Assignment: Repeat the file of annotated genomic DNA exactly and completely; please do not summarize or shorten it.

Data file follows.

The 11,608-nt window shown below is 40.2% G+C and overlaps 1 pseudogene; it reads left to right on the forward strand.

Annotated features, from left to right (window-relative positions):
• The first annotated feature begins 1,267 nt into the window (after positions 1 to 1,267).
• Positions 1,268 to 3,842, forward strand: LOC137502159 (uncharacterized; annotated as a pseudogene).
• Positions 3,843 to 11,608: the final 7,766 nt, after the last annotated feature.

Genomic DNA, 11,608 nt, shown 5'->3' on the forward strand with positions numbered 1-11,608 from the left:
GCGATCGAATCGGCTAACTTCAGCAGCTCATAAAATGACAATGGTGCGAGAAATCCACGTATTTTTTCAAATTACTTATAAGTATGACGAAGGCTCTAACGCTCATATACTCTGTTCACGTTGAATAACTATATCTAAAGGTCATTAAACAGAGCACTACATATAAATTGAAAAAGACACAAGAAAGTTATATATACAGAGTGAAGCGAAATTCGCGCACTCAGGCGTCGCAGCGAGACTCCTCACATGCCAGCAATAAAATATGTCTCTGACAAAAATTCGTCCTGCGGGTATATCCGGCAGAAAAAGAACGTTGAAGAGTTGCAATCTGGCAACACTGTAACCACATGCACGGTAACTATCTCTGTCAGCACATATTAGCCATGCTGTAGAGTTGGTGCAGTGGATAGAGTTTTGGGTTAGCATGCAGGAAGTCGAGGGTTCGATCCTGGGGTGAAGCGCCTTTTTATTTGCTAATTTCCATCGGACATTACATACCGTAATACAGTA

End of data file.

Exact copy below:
The 11,608-nt window shown below is 40.2% G+C and overlaps 1 pseudogene; it reads left to right on the forward strand.

Annotated features, from left to right (window-relative positions):
• The first annotated feature begins 1,267 nt into the window (after positions 1 to 1,267).
• Positions 1,268 to 3,842, forward strand: LOC137502159 (uncharacterized; annotated as a pseudogene).
• Positions 3,843 to 11,608: the final 7,766 nt, after the last annotated feature.

Genomic DNA, 11,608 nt, shown 5'->3' on the forward strand with positions numbered 1-11,608 from the left:
GCGATCGAATCGGCTAACTTCAGCAGCTCATAAAATGACAATGGTGCGAGAAATCCACGTATTTTTTCAAATTACTTATAAGTATGACGAAGGCTCTAACGCTCATATACTCTGTTCACGTTGAATAACTATATCTAAAGGTCATTAAACAGAGCACTACATATAAATTGAAAAAGACACAAGAAAGTTATATATACAGAGTGAAGCGAAATTCGCGCACTCAGGCGTCGCAGCGAGACTCCTCACATGCCAGCAATAAAATATGTCTCTGACAAAAATTCGTCCTGCGGGTATATCCGGCAGAAAAAGAACGTTGAAGAGTTGCAATCTGGCAACACTGTAACCACATGCACGGTAACTATCTCTGTCAGCACATATTAGCCATGCTGTAGAGTTGGTGCAGTGGATAGAGTTTTGGGTTAGCATGCAGGAAGTCGAGGGTTCGATCCTGGGGTGAAGCGCCTTTTTATTTGCTAATTTCCATCGGACATTACATACCGTAATACAGTA